Are Nurses Who Are Digital Immigrants Resistant to Technology Use for Delivery of Care?

2.50
Hdl Handle:
http://hdl.handle.net/10755/616460
Title:
Are Nurses Who Are Digital Immigrants Resistant to Technology Use for Delivery of Care?
Author(s):
Tomblin, Melissia
Lead Author STTI Affiliation:
Non-member
Author Details:
Melissia Tomblin, RN, mtomblin7055@lcu.edu
Abstract:
Session presented on Thursday, July 21, 2016 and Friday, July 22, 2016: Purpose: Medicare and Medicaid were the driving force behind implementing information technology in healthcare in the 1960s.' Healthcare entities focused on advancing the implementation of technology in the 1970s while personal computers and networking became a realization in the 1980s.' Digital Immigrants resistance to technology is a growing concern, increasingly apparent since the 1990s.' A digital immigrant is a person born before overall endorsement of digital technology.' A wide range of information technology systems were implemented with relatively no standardization in the education or training of this generation of nurses.' Several technology-based documentation systems are used across the nation with little education being provided on correct implementation.' In a recent survey investigating the impact of healthcare information technology on nursing practice, (Piscotty, Kalisch, & Gracey-Thomas, 2015) found the use of HIT in nursing practice resulted negatively on patient care of feeding, bathing, ambulation, turning and hygiene.' Further, (Piscotty et al., 2015) reported an increase in pressure ulcer development and pneumonia in patients increased because of missed nursing care delayed by time taken using HIT.' The lack of standardized guidelines and education for nurses in direct patient care may lead to an increase in preventable patient injuries and needs further investigation. Current literature suggests the lack of education of physicians and nurses on information technology, incorrect implementation of programs on informtaion technology and failure of institutions to implement clinical practice guidelines based on new evidence, is complicating and decreasing nursing patient care.' The rising cost of healthcare, the need for evidence based research and implementation of the evidence into practice leads to the research questions "Do nurses or digital immigrants with resistance to technology deliver standards of practice care?"' The purpose of this pilot project is to determine if the implementation of standards of practice guidelines, education on using information technology, and information technology systems designed around workflow of nurses improve patient care and decrease digital immigrant's resistance to technology. Methods: A descriptive survey design will be used in this study.' Data collected from the MISSCARE Nursing Survey, a two part quantitative and qualitative survey, will be analyzed using SPSS version 22. Results: The results of this pilot study are in progress. Conclusion: It is anticipated that the implementation of guidelines and newly designed information technology systems will reduce digital immigrant's resistance to technology.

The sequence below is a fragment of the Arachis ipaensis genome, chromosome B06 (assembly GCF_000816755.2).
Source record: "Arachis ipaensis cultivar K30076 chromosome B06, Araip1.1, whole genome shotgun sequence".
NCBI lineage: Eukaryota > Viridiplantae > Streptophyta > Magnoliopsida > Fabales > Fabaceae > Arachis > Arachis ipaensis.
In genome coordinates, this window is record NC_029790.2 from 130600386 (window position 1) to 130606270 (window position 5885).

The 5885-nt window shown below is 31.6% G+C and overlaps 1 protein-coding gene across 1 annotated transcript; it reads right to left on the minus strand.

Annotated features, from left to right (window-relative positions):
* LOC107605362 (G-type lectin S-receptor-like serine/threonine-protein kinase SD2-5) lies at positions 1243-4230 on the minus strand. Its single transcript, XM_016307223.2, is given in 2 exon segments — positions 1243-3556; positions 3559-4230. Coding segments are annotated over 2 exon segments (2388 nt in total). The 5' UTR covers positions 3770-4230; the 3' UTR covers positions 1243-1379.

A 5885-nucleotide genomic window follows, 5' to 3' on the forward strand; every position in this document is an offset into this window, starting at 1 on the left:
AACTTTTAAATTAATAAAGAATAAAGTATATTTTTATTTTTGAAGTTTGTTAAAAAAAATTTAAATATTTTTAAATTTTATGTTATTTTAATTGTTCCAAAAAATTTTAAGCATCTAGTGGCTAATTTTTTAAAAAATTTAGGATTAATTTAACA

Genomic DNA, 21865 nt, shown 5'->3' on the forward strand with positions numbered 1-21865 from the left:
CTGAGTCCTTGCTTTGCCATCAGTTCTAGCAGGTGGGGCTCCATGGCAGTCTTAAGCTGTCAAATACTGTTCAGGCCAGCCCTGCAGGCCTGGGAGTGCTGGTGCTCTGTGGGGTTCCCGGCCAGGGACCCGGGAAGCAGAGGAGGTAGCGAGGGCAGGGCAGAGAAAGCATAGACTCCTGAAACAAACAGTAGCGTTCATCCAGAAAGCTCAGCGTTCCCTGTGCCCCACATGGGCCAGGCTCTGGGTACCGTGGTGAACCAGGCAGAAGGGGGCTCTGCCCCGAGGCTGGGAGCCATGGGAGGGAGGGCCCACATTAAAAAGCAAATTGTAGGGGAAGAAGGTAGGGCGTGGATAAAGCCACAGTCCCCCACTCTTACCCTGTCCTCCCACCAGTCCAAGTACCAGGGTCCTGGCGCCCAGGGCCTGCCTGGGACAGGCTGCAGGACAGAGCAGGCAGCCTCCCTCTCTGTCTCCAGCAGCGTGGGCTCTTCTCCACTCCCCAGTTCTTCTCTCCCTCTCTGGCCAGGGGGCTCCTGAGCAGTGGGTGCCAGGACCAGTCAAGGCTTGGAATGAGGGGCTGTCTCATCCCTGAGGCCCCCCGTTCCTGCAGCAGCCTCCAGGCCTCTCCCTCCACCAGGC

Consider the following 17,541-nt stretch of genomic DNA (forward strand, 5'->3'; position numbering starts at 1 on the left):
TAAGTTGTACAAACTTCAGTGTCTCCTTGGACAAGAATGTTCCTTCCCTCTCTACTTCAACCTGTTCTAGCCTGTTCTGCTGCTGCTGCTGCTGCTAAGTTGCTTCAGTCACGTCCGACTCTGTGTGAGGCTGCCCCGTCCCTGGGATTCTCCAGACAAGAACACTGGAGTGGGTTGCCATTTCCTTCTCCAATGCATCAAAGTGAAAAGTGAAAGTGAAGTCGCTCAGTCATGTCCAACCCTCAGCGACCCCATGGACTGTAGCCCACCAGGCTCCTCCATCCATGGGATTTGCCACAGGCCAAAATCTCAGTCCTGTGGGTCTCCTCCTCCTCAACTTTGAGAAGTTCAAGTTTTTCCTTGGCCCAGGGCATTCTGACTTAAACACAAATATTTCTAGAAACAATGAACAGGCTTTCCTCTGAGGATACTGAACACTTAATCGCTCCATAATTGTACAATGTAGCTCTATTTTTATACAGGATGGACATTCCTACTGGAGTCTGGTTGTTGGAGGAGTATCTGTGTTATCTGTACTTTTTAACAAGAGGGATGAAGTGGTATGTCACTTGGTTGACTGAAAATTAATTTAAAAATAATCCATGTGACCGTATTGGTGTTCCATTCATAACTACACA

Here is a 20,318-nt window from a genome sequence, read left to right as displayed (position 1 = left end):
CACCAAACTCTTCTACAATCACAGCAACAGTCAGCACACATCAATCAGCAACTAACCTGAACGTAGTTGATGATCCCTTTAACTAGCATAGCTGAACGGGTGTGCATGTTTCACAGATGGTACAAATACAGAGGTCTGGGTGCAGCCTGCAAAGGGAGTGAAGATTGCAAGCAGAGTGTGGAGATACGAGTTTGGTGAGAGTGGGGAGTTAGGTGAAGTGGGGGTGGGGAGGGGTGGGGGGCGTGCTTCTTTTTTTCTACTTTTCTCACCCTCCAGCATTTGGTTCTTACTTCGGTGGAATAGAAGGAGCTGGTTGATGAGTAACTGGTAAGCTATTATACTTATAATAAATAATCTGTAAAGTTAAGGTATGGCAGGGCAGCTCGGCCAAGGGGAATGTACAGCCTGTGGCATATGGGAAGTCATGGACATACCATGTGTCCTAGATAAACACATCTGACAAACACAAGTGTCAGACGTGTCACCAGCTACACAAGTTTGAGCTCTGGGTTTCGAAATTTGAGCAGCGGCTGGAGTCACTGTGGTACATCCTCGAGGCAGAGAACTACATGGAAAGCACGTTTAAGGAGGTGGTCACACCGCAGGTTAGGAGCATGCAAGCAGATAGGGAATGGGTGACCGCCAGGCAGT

Keywords:
MISSCARE; Information Technology; Standards of Practice Guidelines
Repository Posting Date:
13-Jul-2016
Date of Publication:
13-Jul-2016 ; 13-Jul-2016
Other Identifiers:
INRC16PST103
Conference Date:
2016
Conference Name:
27th International Nursing Research Congress
Conference Host:
Sigma Theta Tau International, the Honor Society of Nursing
Conference Location:
Cape Town, South Africa
Description:
Theme: Leading Global Research: Advancing Practice, Advocacy, and Policy

Full metadata record

DC FieldValue Language
dc.language.isoenen